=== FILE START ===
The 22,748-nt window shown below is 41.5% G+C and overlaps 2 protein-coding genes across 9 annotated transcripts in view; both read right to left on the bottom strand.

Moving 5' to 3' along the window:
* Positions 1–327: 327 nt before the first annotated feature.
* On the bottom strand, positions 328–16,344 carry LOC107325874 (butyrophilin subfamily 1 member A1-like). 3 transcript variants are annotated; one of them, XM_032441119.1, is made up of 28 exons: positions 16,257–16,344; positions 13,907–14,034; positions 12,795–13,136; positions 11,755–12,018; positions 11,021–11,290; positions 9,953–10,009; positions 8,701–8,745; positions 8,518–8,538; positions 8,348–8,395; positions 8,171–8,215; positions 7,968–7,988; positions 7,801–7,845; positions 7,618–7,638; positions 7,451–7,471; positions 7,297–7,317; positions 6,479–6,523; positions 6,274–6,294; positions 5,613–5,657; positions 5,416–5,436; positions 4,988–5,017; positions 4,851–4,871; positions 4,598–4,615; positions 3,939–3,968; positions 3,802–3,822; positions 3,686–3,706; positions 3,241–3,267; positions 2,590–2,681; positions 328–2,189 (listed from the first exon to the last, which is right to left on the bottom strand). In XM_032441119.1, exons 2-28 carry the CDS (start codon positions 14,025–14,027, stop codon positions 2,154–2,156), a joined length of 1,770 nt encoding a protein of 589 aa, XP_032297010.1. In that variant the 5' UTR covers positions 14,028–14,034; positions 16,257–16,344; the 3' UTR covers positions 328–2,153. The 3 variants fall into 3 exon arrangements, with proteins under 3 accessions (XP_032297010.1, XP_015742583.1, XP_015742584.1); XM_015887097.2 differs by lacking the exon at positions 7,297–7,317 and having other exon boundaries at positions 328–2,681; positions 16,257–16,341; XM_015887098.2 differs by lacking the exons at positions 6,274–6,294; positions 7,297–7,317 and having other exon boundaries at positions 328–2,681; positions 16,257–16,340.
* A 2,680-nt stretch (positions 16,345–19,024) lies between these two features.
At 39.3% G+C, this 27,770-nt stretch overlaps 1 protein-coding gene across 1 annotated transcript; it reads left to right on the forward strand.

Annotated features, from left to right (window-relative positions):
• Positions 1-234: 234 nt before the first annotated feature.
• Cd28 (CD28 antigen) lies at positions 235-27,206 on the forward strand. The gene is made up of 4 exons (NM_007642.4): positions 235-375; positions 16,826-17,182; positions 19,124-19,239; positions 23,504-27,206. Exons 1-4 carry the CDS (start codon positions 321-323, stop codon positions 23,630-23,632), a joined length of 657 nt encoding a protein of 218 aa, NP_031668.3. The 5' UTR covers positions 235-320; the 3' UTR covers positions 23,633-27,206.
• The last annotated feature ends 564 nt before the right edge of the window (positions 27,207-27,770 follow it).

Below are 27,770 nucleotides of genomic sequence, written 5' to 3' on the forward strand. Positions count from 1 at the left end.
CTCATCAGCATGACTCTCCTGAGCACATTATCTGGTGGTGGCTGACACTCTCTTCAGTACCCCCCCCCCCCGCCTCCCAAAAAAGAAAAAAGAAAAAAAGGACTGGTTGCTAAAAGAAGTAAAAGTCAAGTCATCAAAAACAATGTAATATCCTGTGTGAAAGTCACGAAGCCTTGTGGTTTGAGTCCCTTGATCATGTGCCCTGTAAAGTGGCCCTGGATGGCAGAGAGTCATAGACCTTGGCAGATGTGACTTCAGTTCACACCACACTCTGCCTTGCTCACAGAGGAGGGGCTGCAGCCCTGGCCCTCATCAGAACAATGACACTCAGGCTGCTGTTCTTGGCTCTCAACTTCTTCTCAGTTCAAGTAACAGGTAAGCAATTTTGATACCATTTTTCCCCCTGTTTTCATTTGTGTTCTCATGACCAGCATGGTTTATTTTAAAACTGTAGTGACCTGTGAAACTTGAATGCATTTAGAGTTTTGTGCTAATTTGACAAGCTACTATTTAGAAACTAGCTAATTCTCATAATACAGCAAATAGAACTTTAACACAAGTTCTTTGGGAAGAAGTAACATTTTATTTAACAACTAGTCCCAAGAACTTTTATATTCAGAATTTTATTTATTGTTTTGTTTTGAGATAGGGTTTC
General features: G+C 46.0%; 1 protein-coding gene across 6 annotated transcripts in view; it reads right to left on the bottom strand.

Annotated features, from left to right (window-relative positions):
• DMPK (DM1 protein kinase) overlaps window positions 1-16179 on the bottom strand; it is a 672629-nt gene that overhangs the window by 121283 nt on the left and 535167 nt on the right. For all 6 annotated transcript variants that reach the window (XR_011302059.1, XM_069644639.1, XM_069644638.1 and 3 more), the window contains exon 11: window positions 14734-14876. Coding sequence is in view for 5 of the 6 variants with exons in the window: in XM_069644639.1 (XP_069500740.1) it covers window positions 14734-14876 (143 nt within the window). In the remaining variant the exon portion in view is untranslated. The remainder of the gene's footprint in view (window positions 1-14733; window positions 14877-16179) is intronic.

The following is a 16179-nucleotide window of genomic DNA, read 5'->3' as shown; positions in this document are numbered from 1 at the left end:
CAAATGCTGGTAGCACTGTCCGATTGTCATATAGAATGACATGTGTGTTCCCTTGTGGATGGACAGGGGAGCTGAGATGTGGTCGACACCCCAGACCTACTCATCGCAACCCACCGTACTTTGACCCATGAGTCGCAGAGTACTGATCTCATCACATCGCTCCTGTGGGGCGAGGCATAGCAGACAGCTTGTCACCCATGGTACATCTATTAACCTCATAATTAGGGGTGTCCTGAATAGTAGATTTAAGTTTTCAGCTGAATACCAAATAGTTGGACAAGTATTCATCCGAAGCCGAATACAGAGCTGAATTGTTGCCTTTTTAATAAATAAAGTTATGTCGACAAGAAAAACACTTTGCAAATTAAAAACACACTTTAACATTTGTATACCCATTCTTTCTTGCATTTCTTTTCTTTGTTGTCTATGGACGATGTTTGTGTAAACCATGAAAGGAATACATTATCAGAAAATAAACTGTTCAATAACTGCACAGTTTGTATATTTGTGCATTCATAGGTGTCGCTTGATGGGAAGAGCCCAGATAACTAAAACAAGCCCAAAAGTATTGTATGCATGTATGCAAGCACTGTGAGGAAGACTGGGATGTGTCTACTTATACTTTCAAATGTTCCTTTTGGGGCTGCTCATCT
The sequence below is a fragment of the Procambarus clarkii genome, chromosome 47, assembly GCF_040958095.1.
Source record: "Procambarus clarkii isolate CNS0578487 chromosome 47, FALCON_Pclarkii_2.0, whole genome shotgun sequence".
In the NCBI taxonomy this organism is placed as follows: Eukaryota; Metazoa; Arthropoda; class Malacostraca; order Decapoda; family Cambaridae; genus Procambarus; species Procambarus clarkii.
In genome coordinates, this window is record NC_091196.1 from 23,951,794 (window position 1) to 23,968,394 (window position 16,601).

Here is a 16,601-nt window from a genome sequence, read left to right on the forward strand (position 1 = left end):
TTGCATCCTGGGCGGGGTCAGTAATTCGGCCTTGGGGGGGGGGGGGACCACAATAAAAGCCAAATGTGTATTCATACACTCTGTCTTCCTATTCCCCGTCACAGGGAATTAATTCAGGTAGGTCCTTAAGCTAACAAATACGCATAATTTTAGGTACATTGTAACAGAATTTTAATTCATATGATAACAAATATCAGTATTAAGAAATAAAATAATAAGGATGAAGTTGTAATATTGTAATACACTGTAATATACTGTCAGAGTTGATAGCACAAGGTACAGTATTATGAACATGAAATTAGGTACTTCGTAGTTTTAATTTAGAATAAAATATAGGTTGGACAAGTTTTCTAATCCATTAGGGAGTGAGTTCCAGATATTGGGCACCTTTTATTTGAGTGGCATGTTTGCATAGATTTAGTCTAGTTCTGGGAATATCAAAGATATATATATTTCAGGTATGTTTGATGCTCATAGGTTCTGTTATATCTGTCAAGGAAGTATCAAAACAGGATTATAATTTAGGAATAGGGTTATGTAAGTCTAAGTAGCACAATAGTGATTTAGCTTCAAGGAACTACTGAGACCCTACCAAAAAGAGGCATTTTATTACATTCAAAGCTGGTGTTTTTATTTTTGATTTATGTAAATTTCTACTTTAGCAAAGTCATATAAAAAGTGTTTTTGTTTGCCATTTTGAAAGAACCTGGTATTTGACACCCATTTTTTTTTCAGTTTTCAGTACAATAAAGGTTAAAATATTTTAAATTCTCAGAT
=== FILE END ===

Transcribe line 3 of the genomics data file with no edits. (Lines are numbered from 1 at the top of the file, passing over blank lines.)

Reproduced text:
* Positions 1–327: 327 nt before the first annotated feature.